Fitzpatrick Skin Scale Test
Developed in 1975 by Thomas B. Fitzpatrick, a Harvard dermatologist, as a way to classify the typical response of different types of skin to ultraviolet light, the Fitzpatrick scale remains a recognized tool for dermatological research into human skin pigmentation.
Take the quiz below to discover what your type is. Total all the numbers up to get your final score. Then review your results below.
Part I – Genetic Disposition
Your eye color is:
Light blue, light gray or light green = 0
Blue, gray or green = 1
Hazel or light brown = 2
Dark brown = 3
Brownish black = 4
Your natural hair color is:
Red or light blonde = 0
Blonde = 1
Dark blonde or light brown = 2
Dark brown = 3
Black = 4
Your natural skin color (before sun exposure) is:
Ivory white = 0
Fair or pale = 1
Fair to beige, with golden undertone = 2
Olive or light brown = 3
Dark brown or black = 4
How many freckles do you have on unexposed areas of your skin?
Many = 0
Several = 1
A few = 2
Very few = 3
None = 4
Total score for genetic disposition: _______
Part II – Reaction to sun exposure
How does your skin respond to the sun?
Always burns, blisters and peels = 0
Often burns, blisters and peels = 1
Burns moderately = 2
Burns rarely, if at all = 3
Never burns = 4
Does your skin tan?
Never — I always burn = 0
Seldom = 1
Sometimes = 2
Often = 3
Always = 4
How deeply do you tan?
Not at all or very little = 0
Lightly = 1
Moderately = 2
Deeply = 3
My skin is naturally dark = 4
How sensitive is your face to the sun?
Very sensitive = 0
Sensitive = 1
Normal = 2
Resistant = 3
Very resistant/Never had a problem = 4
Total score for reaction to sun exposure: _______
Add (genetic disposition) and (sun exposure) totals to find your Fitzpatrick Skin Type: ___________________
Skin Type I
- A score of 0 – 6 using the Fitzpatrick chart questions.
- Unexposed skin that is white
- Blue or light colored eyes
- White or very fair skin and freckles
Skin Photo Type I tans little or not at all, burns easily and severely, and then peels.
Individuals with Skin Photo Type I do not have the ability to create natural protection from ultraviolet exposure, and are particularly susceptible to burning and damage from UV radiation.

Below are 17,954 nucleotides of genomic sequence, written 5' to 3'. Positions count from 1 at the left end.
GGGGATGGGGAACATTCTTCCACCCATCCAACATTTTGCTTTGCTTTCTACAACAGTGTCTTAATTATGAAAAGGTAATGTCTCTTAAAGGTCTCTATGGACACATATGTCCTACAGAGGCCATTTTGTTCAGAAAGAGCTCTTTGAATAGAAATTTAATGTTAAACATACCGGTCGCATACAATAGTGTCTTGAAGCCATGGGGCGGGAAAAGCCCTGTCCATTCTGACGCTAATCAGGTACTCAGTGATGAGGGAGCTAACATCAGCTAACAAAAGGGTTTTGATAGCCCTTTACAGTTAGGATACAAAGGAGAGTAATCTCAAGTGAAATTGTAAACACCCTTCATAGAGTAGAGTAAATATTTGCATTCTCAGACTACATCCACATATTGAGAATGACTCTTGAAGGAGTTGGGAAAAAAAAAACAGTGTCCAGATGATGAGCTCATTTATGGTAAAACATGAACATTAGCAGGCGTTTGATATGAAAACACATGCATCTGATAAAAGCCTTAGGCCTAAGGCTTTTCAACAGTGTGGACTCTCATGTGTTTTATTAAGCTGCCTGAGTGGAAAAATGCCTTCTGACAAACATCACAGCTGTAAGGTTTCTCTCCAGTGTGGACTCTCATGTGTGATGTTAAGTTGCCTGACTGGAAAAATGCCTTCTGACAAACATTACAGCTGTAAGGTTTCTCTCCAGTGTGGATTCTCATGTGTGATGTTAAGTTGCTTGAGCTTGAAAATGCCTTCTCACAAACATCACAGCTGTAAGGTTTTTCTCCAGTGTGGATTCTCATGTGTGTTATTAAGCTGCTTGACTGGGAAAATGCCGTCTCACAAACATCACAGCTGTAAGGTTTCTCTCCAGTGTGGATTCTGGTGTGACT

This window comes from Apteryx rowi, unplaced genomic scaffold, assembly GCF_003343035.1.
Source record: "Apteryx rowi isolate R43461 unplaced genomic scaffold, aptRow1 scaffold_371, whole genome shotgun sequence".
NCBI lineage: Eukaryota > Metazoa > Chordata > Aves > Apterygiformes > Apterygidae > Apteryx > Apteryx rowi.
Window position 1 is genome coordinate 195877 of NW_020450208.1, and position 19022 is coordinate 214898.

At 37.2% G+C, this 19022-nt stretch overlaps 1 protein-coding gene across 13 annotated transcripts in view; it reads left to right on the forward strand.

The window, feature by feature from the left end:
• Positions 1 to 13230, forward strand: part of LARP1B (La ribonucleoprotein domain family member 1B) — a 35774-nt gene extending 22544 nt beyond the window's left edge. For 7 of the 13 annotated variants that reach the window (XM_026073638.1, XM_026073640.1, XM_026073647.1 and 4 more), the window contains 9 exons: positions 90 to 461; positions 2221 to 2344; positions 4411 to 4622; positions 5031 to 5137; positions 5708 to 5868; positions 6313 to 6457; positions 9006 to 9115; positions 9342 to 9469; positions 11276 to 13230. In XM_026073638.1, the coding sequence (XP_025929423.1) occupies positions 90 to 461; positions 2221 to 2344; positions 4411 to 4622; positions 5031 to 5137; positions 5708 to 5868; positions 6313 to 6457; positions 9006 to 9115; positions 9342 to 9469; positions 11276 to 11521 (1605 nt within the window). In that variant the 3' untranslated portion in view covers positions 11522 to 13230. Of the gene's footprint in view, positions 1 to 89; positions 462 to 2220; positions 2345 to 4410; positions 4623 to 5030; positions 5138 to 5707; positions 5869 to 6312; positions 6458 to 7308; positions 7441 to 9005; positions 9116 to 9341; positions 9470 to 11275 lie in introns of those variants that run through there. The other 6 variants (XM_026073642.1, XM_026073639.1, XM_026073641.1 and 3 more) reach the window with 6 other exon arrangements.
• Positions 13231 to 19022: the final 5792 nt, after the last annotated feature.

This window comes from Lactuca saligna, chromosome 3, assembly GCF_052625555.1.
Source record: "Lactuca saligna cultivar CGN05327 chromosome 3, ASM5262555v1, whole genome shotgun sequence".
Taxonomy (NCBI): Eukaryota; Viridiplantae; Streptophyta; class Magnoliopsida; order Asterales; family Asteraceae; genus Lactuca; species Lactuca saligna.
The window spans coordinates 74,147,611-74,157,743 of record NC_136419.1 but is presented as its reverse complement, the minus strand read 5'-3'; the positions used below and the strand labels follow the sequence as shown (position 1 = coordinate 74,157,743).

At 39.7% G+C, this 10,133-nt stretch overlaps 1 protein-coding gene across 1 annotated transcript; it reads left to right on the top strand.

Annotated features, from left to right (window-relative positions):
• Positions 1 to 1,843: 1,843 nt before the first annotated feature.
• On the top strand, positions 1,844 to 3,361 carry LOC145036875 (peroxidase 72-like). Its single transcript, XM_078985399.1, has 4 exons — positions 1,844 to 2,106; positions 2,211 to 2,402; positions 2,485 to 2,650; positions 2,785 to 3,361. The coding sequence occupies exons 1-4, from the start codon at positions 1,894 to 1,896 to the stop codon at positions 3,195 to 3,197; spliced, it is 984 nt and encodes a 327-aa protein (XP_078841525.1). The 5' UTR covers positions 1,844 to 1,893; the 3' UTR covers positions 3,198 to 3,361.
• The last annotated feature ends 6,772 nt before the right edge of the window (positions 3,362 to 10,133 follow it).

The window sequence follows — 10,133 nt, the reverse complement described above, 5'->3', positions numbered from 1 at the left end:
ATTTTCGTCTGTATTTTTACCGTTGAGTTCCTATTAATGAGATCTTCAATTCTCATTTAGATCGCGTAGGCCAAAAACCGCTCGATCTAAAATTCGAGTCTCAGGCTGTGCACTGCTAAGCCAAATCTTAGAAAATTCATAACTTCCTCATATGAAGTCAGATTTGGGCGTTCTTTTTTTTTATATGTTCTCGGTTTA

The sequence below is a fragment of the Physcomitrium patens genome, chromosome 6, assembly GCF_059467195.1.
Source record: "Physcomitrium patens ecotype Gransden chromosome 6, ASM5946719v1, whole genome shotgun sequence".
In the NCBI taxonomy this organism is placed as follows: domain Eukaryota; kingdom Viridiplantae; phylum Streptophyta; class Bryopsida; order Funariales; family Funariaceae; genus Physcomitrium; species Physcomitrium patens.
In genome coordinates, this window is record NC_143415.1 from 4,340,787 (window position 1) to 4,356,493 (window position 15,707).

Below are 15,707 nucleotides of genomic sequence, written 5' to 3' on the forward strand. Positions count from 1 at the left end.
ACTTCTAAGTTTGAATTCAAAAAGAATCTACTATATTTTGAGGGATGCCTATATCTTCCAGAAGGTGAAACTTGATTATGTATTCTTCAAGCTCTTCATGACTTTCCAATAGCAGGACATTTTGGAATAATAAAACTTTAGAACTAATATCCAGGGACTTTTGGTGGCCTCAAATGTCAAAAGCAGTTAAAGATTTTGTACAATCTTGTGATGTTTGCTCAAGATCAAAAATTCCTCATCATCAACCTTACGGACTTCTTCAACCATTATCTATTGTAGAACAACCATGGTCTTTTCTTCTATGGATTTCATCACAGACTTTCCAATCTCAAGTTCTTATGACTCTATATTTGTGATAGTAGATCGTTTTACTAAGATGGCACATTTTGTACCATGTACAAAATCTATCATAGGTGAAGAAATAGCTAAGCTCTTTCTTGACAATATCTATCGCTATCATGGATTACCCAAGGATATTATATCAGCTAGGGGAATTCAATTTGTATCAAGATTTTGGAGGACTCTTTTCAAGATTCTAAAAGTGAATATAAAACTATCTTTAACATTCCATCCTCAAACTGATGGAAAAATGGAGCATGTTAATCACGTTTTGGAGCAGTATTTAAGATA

Skin Type II
- A score of 7 – 13 using the Fitzpatrick chart questions.
- Naturally blonde, light brown or red hair
Skin Photo Type II usually burns easily and severely (painful burn), and tans minimally and lightly. Individuals with Skin Photo Type II are not recommended to use a tanning unit.
- A score of 14 – 20 using the Fitzpatrick chart questions.
- Unexposed skin that is white
Skin Photo Type III burns moderately, and usually develops an average tan
Skin Type IV
- A score of 21 – 27 using the Fitzpatrick chart questions.
- Unexposed skin that is white or light brown, and
Skin Type IV burns minimally, tans easily with each exposure and exhibits immediate pigment darkening.
Skin Type V
- A score of 28 – 34 using the Fitzpatrick chart questions
- Unexposed skin that is light brown
Skin Type V rarely burns, tans easily and substantially, and always exhibits immediate pigment darkening
Skin Type VI
- A score of 35+ using the Fitzpatrick chart questions
- Naturally very dark brown – black skin
- Unexposed skin that is brown
Skin Type VI, tans easily, never burns and exhibits immediate pigment darkening.
From the Skin Cancer Foundation
You are susceptible to skin damage as well as cancers like basal cell carcinoma and squamous cell carcinoma. You are also at high risk for melanoma, the deadliest type of skin cancer. Generally follow The Skin Cancer Foundation’s prevention tips but also consider using a sunscreen with a SPF of 30+ and clothing with a UPF rating of 30 or higher. Seek the shade whenever you are out in the sun. Check your skin head-to-toe each month, paying careful attention to any suspicious growths, and make sure you have an annual professional skin checkup.
Fitzpatrick V and VI
Acral lentiginous melanoma, a very virulent form of melanoma, is more common among darker-skinned people. These melanomas tend to appear on parts of the body not often exposed to the sun, and often remain undetected until after the cancer has spread. Check your skin head-to-toe each month, paying careful attention to any suspicious growths, and make sure you have an annual professional skin checkup. Keep an eye out for any suspicious growths, especially on the palms, soles of the feet and mucous membranes.
What About Getting Proper Vitamin D Production From the Sun Though?!
According to the United States National Library of Medicine (NLM), a branch of the National Institutes of Health; “For most white people, a half-hour in the summer sun in a bathing suit can initiate the release of 50,000 IU (1.25 mg) vitamin D into the circulation within 24 hours of exposure; this same amount of exposure yields 20,000–30,000 IU in tanned individuals and 8,000–10,000 IU in dark-skinned people.”
It is currently debated though there is accumulating medical evidence, that sun exposure is a very important aspect of our health in multiple aspects. Some professionals recommend an half hour of sun exposure every day. As well, dark-skinned people do need more sun exposure than light-skinned people.
We are happy to announce that Stephanie Burns is back on a regular part time schedule if you would like to book with her! She is available every other Saturday and every Friday, last appointment at 6:15. Btw-she’s a Fitzpatrick III!
Don’t forget you can now book On Line!
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